Of course, $1,500 is more than I'm willing to spend on a laptop at all anyway.

    Then stop already. Do you want to show Dell that there really exists demand for Linux from the factory? Then pay the measly $50. It will be worth it for yourself in the long run.

  • Re:Surprised? (Score:3, Interesting)

    by Lumpy (12016) on Thursday November 29, 2012 @02:30PM (#42132621) Homepage

    Mostly because you want a crap toy and not a real tool. If you make money on your laptop, you buy the good stuff. It's why I have and XPS and a macbook.

  • Re:Surprised? (Score:4, Interesting)

    by geekboybt (866398) on Thursday November 29, 2012 @02:38PM (#42132741)

    From what I understand regarding Dell's support practices, these laptops include ProSupport. ProSupport is allowed to deviate from the scripts and help you solve the problem.

    YMMV.

  • Re:Surprised? (Score:5, Interesting)

    by LVSlushdat (854194) on Thursday November 29, 2012 @02:51PM (#42132953)

    Then do it yourself. And then order that laptop instead. Good luck.

    That's what I always do... Never owned any laptops besides Dells, won't buy any besides Dells.. their corporate models that is,.. When I feel the need to refresh my current laptop, which is a Latitude D620, I go to the Dell Outlet, find a "scratch&dent" of the model I want, and buy it.. Usually priced about
    20% below the same model from "build-to-order"... On arrival, the hard drive is pulled and stored with the un-EULA'ed Windows install intact, and another
    320-500GB SATA drive is installed, and Mint Linux gets installed on it.. The drive pull is incase theres a warrantee issue during the warantee period.. I pull the linux drive, slap the Windows drive back in to allow all the diags they have you run. After the warantee period, the windows drive gets wiped and reused.. Been doing this for myself and friends for about 5 years.. It used to be Ubuntu until the Unity turd was shoved down Ubuntu users throats, now Mint is the OS-of-choice... Never had ANY driver problems with Mint on any Dell Latitude I've installed it on, BUT upon my first clean install of Ubuntu 12.04 on a Latitude D620 with the Broadcomm wifi, which by the way worked perfectly first-time/everytime under Ubuntu 10.04, the wifi driver showed loaded in an lsmod, but network-manager did not indicate the wifi stuff was loaded.. Went to Mint (Maya), and once again, worked perfectly immediately.. Having been a loyal Ubuntu-ite since 7.04, I strongly believe Canonical/Ubuntu has truly jumped the shark.. Mint for me and mine from here on out...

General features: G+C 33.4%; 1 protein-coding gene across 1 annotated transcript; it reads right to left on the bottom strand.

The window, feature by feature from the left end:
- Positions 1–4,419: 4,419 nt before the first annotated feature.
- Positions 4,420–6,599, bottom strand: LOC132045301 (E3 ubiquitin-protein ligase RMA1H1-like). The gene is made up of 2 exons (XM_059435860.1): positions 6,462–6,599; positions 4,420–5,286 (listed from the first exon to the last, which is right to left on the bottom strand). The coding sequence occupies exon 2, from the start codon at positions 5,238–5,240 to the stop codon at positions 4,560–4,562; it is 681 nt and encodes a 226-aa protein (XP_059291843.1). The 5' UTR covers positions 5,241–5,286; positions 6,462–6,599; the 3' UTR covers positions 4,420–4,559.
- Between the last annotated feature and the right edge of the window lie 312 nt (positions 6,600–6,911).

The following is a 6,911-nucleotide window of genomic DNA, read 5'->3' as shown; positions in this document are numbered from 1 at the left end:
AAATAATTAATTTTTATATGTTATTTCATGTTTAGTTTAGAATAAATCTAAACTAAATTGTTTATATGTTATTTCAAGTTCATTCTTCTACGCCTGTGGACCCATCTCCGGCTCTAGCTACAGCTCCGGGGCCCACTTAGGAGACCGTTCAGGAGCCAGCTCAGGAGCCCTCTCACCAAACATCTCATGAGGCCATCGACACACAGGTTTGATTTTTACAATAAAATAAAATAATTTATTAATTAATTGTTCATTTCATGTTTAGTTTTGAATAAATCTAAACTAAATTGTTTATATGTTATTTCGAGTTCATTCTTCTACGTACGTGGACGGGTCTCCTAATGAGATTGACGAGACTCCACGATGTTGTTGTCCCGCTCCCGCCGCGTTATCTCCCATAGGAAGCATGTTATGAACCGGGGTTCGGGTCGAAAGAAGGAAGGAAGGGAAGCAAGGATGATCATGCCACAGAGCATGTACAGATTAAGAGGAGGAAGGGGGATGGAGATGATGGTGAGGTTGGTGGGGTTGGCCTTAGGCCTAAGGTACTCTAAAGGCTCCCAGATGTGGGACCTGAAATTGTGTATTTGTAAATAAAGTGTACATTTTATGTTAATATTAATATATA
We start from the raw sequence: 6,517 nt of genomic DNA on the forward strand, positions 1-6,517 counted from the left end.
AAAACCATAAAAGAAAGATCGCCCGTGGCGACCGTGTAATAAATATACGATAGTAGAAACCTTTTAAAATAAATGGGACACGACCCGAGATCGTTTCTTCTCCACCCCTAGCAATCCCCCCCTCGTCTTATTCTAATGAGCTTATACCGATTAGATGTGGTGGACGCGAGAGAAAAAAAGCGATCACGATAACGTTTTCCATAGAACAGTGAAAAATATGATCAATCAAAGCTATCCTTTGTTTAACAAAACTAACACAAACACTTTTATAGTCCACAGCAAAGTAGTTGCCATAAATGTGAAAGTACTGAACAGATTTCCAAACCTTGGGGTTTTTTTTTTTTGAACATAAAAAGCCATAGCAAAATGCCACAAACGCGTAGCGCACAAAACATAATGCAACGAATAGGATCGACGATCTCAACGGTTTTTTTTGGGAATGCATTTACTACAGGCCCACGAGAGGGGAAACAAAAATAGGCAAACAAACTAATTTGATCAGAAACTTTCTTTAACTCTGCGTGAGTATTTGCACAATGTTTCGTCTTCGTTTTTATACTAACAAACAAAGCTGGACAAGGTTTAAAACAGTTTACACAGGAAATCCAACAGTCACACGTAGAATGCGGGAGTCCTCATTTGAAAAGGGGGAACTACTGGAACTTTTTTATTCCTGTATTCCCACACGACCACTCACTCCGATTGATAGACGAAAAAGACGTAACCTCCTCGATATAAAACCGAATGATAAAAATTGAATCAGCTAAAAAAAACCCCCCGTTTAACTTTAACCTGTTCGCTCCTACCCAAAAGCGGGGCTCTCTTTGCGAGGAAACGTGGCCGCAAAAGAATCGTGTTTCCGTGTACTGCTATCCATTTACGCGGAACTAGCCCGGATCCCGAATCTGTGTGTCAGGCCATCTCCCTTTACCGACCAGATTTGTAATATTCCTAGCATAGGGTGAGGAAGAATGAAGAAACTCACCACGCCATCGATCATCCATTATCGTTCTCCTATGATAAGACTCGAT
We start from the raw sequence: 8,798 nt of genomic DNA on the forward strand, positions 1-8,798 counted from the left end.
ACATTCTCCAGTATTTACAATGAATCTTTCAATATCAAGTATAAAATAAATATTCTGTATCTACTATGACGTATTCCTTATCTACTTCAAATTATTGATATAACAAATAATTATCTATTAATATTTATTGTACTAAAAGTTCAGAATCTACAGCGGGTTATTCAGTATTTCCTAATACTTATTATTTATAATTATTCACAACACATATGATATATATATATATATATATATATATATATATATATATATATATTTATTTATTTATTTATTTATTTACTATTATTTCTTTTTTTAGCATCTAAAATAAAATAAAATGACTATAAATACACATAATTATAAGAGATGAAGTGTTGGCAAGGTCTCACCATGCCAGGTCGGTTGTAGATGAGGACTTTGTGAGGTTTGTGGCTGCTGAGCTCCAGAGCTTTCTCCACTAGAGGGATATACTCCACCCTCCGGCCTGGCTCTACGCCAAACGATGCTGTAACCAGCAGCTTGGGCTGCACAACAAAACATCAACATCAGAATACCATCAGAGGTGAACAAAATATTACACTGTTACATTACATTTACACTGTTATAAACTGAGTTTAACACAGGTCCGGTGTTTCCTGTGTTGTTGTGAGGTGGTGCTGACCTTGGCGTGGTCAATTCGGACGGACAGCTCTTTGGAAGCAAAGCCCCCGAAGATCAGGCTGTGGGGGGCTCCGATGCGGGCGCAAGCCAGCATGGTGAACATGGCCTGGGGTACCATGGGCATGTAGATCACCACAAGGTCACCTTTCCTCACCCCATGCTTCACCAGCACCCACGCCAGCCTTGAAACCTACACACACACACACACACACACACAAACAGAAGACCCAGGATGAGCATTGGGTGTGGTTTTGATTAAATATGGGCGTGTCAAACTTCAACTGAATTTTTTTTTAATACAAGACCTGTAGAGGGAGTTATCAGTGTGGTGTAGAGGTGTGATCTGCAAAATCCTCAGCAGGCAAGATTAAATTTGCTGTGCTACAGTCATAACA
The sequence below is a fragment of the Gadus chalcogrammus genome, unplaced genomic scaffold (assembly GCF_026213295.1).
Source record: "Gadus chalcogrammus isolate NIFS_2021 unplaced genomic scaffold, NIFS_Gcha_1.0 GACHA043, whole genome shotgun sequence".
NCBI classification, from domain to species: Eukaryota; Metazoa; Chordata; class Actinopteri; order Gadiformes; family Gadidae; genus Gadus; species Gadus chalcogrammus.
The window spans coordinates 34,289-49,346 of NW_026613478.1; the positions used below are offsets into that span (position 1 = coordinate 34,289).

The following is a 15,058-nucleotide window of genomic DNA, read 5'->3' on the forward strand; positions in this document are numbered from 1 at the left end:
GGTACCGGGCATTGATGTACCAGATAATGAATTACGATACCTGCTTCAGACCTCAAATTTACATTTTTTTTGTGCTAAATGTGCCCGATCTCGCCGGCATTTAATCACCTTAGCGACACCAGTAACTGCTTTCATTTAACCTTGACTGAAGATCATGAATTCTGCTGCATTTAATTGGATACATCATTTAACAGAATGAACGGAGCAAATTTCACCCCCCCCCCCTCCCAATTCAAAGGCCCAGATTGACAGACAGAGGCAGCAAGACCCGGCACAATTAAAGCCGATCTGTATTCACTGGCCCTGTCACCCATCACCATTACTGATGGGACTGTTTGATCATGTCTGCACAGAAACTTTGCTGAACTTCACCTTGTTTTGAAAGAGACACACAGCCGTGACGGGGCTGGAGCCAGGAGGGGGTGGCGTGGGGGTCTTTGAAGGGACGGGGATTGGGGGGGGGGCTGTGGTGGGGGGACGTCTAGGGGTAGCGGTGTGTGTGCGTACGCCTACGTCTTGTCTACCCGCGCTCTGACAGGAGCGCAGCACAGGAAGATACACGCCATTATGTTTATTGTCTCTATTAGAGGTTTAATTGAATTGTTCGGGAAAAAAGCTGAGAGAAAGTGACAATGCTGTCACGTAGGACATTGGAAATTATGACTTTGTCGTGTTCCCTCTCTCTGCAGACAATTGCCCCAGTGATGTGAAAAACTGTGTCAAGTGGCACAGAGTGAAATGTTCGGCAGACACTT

• Re:Surprised? (Score:5, Interesting)

    by bluefoxlucid (723572) on Thursday November 29, 2012 @03:12PM (#42133229) Journal

    Dell did a lot of work to make sure drivers were solid. Its not cheap to make a laptop have a perfect out of the box experience.

    Exactly. What people don't realize is that to provide a good experience for end users, putting Linux (any distro) on a computer entails more work for the manufacturer than just installing Windows and letting Microsoft sort out the hardware compatibility issues.

    Really? Because if you just pick chipsets that tend to work out of the box--AMD or Intel graphics, Intel wireless (Broadcom too, with firmware), most on-board sound and ethernet, etc etc etc... basically, anything fairly common--it JUST FUCKING WORKS. People have been installing Linux on Linux-doesn't-work-on-this-says-the-manufacturer hardware for years and it just works.

    The last time I had a hardware problem with a laptop, it was an old 1999 HP laptop that had a bad BIOS with an incorrect ACPI table; I patched the Linux kernel driver to carry the correct table (Microsoft's driver did this too), but eventually just found the (erroneous) table in a BIOS dump and hex-edited it to the correct value, then flashed it onto my bios. Those days are long gone; things just work these days.

"Stupidity, like virtue, is its own reward" -- William E. Davidsen

Working...